Since Blumhouse’s The Hunt won’t be opening tonight thanks to the utter insanity that is today’s political landscape, the only wide release newbie this weekend will be DreamWorks Animation and Pearl Studio’s Abominable. If I can convince the kids to see it with me tonight, I’ll try to have a review for tomorrow morning, but the film is something of a test case in a few areas.
It’s the first non-sequel DWA toon to open since Comcast purchased DreamWorks Animation from Jeffrey Katzenberg in late 2016. Yes, they successfully sold How to Train Your Dragon: The Hidden World to $160 million domestic and $520 million worldwide (on a $125 million budget) even during a year when “five years later” sequels are dropping like flies, but that was still a well-liked sequel to a well-liked franchise.
Abominable, set in modern-day Shanghai, is a true original. That’s noteworthy in-and-of-itself, as quite a few DreamWorks toons are adaptations of comparatively little-known children’s books, although I imagine most folks flocking to the Shrek movies, Home or The Boss Baby didn’t read the source material, and yes that’s different from an IP pitch like Trolls or Captain Underpants. Abominable is their first outright original since Turbo back in 2013.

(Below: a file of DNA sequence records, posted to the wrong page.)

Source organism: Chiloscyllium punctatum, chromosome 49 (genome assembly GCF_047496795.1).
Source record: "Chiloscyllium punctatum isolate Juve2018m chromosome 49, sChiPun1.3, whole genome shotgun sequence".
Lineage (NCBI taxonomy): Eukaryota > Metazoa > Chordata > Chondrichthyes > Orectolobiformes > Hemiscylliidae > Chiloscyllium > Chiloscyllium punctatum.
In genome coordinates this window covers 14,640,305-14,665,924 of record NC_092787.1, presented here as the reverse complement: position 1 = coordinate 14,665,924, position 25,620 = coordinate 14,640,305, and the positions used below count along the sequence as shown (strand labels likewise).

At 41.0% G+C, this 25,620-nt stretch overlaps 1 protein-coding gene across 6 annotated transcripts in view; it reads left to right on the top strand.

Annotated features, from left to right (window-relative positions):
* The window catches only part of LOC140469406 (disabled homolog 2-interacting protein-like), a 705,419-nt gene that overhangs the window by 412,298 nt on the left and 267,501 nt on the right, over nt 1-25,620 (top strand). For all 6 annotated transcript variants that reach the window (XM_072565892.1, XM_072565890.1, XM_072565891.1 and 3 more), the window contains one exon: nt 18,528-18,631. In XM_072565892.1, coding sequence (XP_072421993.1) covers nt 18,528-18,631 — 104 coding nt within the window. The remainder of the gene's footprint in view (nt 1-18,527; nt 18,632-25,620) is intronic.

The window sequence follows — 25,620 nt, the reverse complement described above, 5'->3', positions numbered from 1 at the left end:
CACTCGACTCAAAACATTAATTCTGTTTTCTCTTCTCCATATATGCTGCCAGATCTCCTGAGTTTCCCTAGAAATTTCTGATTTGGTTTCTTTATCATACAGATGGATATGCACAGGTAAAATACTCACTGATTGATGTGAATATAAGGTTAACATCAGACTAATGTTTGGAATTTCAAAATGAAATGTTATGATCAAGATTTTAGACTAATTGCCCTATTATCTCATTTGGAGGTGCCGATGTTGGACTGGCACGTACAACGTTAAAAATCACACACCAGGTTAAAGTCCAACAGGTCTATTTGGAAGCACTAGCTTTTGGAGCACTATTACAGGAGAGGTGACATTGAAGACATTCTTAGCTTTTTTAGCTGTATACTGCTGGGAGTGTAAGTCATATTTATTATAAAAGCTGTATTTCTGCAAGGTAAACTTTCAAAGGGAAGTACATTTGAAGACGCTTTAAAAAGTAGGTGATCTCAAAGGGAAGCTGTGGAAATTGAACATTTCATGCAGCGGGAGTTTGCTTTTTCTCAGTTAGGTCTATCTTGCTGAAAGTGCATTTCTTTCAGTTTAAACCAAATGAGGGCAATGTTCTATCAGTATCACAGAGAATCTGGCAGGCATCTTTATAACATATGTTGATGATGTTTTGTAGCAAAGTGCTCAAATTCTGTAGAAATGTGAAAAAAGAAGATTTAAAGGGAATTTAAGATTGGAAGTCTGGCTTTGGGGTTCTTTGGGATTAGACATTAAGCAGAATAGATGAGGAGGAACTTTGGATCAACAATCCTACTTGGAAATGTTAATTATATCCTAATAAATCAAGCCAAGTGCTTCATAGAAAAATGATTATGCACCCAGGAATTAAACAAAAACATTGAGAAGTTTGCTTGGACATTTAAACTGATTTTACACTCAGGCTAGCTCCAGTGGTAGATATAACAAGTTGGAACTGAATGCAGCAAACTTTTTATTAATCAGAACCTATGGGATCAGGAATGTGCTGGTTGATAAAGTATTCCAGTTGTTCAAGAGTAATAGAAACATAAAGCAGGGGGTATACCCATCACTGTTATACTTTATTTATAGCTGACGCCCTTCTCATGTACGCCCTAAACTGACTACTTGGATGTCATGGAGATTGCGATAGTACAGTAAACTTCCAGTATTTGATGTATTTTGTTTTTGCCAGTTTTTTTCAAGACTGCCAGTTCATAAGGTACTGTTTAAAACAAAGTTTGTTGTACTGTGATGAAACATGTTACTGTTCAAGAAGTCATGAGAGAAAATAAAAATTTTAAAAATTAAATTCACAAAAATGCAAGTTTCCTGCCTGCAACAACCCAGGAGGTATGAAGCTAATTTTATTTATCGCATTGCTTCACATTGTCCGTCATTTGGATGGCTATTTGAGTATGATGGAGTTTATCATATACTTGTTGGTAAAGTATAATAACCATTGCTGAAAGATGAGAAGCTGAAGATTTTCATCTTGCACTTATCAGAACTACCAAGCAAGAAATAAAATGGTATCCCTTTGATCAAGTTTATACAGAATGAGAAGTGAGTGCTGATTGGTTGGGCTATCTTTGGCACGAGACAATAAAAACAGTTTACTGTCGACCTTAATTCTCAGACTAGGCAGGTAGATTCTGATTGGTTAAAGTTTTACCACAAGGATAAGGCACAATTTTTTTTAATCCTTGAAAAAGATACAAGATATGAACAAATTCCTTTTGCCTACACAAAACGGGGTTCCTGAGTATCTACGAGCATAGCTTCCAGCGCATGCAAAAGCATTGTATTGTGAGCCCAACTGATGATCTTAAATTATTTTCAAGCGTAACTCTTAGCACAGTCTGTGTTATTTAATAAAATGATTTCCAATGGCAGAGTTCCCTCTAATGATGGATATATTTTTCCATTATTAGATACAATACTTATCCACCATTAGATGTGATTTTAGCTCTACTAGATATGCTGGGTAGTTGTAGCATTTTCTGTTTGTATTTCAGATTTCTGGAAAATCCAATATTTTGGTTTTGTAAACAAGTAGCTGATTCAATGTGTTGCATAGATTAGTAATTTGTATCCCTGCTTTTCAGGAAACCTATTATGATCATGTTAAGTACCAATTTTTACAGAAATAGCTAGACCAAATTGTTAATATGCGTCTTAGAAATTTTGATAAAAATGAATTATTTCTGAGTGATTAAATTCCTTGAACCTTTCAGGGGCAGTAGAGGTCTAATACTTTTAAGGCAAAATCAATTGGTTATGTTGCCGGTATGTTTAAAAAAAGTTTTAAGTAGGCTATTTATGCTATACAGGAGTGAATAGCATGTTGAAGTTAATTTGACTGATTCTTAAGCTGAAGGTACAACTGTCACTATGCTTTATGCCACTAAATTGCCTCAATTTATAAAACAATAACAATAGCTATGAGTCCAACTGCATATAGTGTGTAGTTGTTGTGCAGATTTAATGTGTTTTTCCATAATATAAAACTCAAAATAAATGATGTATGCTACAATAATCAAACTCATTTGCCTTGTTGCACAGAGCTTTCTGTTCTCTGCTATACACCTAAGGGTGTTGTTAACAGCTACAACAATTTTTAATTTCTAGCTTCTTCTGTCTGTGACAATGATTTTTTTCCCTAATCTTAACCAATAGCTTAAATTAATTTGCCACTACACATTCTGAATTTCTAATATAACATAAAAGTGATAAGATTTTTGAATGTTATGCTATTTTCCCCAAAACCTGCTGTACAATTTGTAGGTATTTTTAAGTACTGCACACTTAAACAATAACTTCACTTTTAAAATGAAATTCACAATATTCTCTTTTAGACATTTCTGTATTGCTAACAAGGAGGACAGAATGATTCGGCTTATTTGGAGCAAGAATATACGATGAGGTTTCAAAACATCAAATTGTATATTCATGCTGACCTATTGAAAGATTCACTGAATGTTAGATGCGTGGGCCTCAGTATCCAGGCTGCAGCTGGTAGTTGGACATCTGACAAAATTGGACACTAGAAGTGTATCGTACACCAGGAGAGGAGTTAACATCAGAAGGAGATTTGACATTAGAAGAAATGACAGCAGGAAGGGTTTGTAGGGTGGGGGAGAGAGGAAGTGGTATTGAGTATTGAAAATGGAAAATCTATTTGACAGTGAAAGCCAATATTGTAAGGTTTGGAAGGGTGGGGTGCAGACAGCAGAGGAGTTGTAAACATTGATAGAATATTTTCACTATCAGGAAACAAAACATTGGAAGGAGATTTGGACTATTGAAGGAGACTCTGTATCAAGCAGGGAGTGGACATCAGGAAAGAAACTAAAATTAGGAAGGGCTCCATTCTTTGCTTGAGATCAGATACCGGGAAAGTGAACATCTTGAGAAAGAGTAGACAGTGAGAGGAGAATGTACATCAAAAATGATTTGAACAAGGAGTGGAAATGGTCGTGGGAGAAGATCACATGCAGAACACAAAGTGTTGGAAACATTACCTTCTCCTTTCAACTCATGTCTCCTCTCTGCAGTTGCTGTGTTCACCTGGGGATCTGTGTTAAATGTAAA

The film, about a teen (Chloe Bennet) and her friends embarking on a 2,000-mile adventure across China to return a young Yeti to his family, is also a Hollywood/China co-production. It is also the first major Hollywood animated movie with a woman (Jill Culton) as the sole writer and the lead director (Todd Wilderman got co-director credit). Say what you will about DreamWorks, but the studio that hired Jennifer Nelson Yuh to direct Kung Fu Panda 2 in 2011 and Peter Ramsey to helm Rise of the Guardians in 2012 has been ahead of the curve in this arena.
Anyway, the big question, to the extent that it matters for a movie which only cost $75 million (much less than the standard DWA toon), is whether it can break out in North America and China. The film won’t open in China until October 1, but the hope is that the well-reviewed fantasy adventure will play closer to The Foreigner or The Meg than The Great Wall or even xXx: Return of Xander Cage.